Grand Theft Auto V

Grand Theft Auto V Stole My Heart

Then Trevor ate it.
Author: Aram Lecis
Published: September 22, 2013
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It’s impossible to talk about Grand Theft Auto V without discussing my history with the series. Grand Theft Auto has easily been the most influential video game franchise in the last fifteen years of my life, and it isn’t a stretch to say that most of the recent releases (by recent I mean going back a decade) of “core” entries in the series have been events in my life. I would almost say that getting a review copy of GTA V a few days early was enough to validate the last four years I’ve spent toiling away writing about games that I have far less passion for.


My original exposure to this series (if my muddled memory is to be trusted) was from a UK PC Gamer magazine preview. I can’t even say for sure HOW I got a hold of a UK PC Gamer magazine, but nestled among its pages was a brief preview blurb for an amazing sounding game that put you on the wrong side of the law (a very unusual setup in the late 90’s) and tasked you with working your way up from the streets. It sounded amazing but I was a little bit deflated by the notion at the end that the game was unlikely to ever be allowed on the pure shores of god fearing countries or some such thing. I would give anything to find that preview now, but good luck finding a Google search that works for that.

Of course the game did end up coming over here, and I ended up with a copy that I think I got either as a pack-in with a sound card or in a jewel case at the register of a Staples. It turned out to be a tough but addictive little game that featured a million little hidden secrets and references. It’s pretty amazing if you go back and play that game now and see how many of the same systems that still persist to this day existed way back in the first game. You’ll have a variety of mission givers you can work with in whatever order you please. Many of the vehicles you grab will have familiar names (my beloved Stinger is there!) and you’ll find yourself doing rampages, stunt jumps and evading wanted levels throughout Liberty City, Vice City and San Andreas. I spent a month or so pretty addicted to the original GTA on my PC and then moved on.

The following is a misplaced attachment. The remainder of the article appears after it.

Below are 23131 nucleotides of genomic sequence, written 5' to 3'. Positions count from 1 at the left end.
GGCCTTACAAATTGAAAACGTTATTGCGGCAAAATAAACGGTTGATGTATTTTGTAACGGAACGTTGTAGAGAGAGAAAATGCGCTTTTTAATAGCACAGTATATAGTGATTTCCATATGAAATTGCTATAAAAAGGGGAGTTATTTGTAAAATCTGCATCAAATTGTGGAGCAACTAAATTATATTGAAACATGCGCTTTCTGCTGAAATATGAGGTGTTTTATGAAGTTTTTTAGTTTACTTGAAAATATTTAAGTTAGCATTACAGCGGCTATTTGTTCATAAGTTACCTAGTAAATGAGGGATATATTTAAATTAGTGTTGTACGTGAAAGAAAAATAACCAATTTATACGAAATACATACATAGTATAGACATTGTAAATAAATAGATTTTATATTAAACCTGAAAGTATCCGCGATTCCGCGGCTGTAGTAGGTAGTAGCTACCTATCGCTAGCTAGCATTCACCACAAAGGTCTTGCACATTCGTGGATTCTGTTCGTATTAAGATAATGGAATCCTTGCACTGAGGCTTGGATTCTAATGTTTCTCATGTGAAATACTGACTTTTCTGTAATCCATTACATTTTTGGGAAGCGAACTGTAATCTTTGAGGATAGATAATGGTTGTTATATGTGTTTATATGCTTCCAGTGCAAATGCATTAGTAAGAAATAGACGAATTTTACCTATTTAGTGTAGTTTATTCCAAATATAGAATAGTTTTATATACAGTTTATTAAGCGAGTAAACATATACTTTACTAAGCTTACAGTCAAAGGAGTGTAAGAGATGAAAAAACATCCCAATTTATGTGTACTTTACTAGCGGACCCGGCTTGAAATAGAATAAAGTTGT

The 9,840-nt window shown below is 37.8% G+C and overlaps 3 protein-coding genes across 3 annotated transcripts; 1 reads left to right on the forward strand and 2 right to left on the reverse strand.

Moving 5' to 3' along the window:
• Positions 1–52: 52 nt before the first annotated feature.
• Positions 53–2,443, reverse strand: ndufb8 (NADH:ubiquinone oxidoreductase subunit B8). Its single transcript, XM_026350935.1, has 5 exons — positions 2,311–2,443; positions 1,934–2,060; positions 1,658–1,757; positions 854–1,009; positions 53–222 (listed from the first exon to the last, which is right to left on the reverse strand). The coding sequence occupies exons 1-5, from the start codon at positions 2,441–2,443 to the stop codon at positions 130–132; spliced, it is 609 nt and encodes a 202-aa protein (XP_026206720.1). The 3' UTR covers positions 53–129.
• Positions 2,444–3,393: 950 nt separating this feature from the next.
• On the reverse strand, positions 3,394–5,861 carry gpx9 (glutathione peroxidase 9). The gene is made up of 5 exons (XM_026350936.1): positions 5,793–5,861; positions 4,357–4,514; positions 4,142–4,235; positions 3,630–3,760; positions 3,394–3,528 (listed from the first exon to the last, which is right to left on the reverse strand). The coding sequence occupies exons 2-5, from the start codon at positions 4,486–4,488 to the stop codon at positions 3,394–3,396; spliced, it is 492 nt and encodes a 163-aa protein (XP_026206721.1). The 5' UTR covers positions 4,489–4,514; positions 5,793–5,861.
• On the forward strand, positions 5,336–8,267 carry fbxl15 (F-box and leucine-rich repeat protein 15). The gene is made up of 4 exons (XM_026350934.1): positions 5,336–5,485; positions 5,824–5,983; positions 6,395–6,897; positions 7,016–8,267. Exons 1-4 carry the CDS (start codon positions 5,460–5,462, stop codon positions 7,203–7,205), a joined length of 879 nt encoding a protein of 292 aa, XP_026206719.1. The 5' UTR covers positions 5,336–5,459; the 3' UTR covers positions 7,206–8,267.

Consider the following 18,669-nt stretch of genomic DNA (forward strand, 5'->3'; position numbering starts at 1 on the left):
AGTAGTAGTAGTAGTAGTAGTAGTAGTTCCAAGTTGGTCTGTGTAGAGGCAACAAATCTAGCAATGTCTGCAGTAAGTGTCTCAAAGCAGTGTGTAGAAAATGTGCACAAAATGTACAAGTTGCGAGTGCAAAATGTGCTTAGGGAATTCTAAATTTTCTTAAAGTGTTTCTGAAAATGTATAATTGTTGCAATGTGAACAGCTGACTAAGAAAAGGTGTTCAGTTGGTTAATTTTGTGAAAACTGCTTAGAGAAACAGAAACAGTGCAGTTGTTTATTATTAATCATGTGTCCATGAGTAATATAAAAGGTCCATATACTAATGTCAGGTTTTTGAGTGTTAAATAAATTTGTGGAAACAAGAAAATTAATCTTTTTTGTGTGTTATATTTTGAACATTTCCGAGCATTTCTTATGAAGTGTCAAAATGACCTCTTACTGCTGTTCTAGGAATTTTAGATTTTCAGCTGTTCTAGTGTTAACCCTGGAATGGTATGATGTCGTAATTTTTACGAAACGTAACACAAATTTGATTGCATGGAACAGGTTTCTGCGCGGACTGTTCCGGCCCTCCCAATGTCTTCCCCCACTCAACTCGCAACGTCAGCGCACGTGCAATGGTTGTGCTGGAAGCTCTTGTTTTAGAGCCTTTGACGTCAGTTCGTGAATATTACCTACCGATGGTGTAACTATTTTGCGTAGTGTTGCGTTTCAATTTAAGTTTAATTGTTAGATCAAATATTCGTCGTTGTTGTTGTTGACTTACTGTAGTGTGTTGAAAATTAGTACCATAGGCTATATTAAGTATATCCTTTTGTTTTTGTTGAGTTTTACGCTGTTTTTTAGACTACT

GTA still hadn’t reached in and grabbed me the way something like, say, Twisted Metal 2 had so I wasn’t following the series all that close. Therefore the first I heard of Grand Theft Auto 2 was in the computer lab at college when I saw a few nodies playing it. Once again I was drawn into the game for weeks as it refined on most of the concepts of the first game.

The lead up to Grand Theft Auto III finally made me take notice. There weren’t too many games that really stood out in the first year of the PlayStation 2 and the GTA name had enough cache with me at this point (in fact I was playing the PS1 versions of the first games on my PS2 pretty heavily in the lead-up to 3) so I was more aware of the game in advance. At the time I was a huge fan of Driver and the idea of that combined with the chaos of GTA sounded like the impossible dream. That dream was a reality though and GTA 3 sucked me into a vortex of gaming I hadn’t been to in ages.

It’s fair to say that GTA 3 set the tone for the rest of the PS2 generation. Everyone rushed to add open world elements into their games no matter how odd the fit (one just has to look at the change in tone from Jak and Daxter to its sequels to see a prime example). Rockstar was on top of the world and that carried through the entire PS2 generation as Vice City and San Andreas continued to refine the systems and add in more stuff to do all while setting the tone with amazing radio soundtracks (another staple that carried over from the early games). The sheer scope of things to do in San Andreas meant that I could spend HUNDREDS of hours playing it and still be willing to go back for more.
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